Michael Hooper or Liam Gill will be itching to test themselves in this biggest of rugby cauldrons, but there’s more than a hint of lion feeding about such a prospect.
Either way, whichever young pilferer gets the nod, the other one can’t remain unused on the bench next to whoever gets to hold Genia’s tracksuit.
With Robbie Deans’ interview words, “We won’t defend the Rugby Championship” still ringing in my ears, I simply can’t see how backline changes can be ignored, either.
Bret Harris suggested in The Australian yesterday, “Maybe the best thing Deans can do is nothing. Just send them out again.” And that is an interesting thought, if perhaps in a kind of masochistic way. It’s true that the backline from Sydney would love nothing more than to extract revenge on their highly fancied, now unbackable rivals.
But I honestly think to do nothing would be a travesty along the lines of what Nike has done to the Argentinean jersey.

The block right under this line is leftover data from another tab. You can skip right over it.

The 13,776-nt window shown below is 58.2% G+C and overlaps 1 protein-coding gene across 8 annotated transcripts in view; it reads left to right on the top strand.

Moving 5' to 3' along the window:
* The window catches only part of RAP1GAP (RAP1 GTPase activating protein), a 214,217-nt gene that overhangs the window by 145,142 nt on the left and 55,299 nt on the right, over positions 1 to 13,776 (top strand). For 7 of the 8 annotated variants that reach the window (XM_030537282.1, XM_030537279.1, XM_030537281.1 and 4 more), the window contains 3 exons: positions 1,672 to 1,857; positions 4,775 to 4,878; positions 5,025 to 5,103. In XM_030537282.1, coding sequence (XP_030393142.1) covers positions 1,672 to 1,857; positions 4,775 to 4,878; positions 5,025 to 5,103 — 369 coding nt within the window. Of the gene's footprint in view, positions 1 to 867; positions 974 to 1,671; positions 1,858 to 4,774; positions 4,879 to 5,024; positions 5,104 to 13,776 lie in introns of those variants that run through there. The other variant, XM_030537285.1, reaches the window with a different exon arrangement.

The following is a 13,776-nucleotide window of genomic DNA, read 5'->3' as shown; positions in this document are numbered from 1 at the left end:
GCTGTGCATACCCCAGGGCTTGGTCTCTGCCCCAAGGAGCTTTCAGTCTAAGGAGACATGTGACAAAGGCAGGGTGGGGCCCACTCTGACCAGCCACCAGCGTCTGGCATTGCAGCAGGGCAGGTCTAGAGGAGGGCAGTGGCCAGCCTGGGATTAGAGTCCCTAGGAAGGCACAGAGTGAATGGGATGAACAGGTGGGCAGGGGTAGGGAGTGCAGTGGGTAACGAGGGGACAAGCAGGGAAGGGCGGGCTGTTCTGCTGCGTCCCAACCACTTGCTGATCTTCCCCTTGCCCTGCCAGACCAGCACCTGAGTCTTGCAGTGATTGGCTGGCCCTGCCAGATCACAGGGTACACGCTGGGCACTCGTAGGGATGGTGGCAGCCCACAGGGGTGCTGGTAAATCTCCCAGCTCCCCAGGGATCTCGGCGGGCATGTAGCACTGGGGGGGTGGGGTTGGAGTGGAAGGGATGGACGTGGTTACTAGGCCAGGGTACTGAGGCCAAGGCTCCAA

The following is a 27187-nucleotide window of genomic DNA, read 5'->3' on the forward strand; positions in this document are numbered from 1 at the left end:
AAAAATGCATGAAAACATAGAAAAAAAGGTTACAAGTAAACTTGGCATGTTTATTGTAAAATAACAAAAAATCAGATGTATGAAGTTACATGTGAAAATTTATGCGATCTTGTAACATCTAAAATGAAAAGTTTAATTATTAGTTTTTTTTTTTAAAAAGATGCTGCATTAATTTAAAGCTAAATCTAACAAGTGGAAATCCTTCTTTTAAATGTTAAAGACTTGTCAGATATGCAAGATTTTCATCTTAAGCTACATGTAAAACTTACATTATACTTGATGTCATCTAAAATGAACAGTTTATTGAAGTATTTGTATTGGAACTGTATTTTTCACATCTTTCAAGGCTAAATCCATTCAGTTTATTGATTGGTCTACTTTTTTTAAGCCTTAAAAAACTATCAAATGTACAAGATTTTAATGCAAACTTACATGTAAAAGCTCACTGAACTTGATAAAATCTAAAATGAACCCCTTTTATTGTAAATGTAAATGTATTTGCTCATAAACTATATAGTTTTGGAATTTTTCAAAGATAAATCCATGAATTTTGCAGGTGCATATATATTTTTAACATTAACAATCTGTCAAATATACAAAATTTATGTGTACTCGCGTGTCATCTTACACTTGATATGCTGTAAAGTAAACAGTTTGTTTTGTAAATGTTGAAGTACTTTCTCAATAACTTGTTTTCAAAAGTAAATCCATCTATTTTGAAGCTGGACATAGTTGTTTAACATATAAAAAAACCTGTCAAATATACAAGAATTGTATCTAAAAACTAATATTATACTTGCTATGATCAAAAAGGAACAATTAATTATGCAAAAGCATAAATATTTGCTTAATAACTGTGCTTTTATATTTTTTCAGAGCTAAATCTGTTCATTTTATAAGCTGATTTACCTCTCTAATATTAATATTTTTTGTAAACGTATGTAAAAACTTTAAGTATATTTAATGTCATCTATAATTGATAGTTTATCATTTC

Our own David Lord suggested a Genia, Quade Cooper, Drew Mitchell, Barnes, Ashley-Cooper, Digby Ioane and Beale combination. Harris espoused a similarly tweaked backline, albeit with Ioane remaining on the left wing as he was on Saturday night.
Either side looks a better option on paper, where admittedly few games are played.
Bringing back Cooper makes a lot of sense, even if just to provide another kicking option. Dropping Beale, however – as bad a game as he had – makes none.
Wayne Bennett has the oft-quoted line, “If you always do what you’ve always done, you’ll always get what you’ve always got.”
Yes, it’s a big ask to bring Cooper back into play straight into the furnace of an Eden Park Bledisloe fixture, but it’s an even bigger ask to expect an attacking game from a defensive arrangement.
The Wallabies might not lose by making tackles, but they definitely won’t win without scoring points.
Brett McKay is a former non-tackling scrumhalf and not-quite-1st Grade middle order stalwart. A rugby and cricket expert for The Roar since July 2009 (having joined in Sept 2008), Brett has written for Inside Rugby and Cricket Australia, and is also PLAY Canberra's rugby correspondent. He tweets from @BMcSport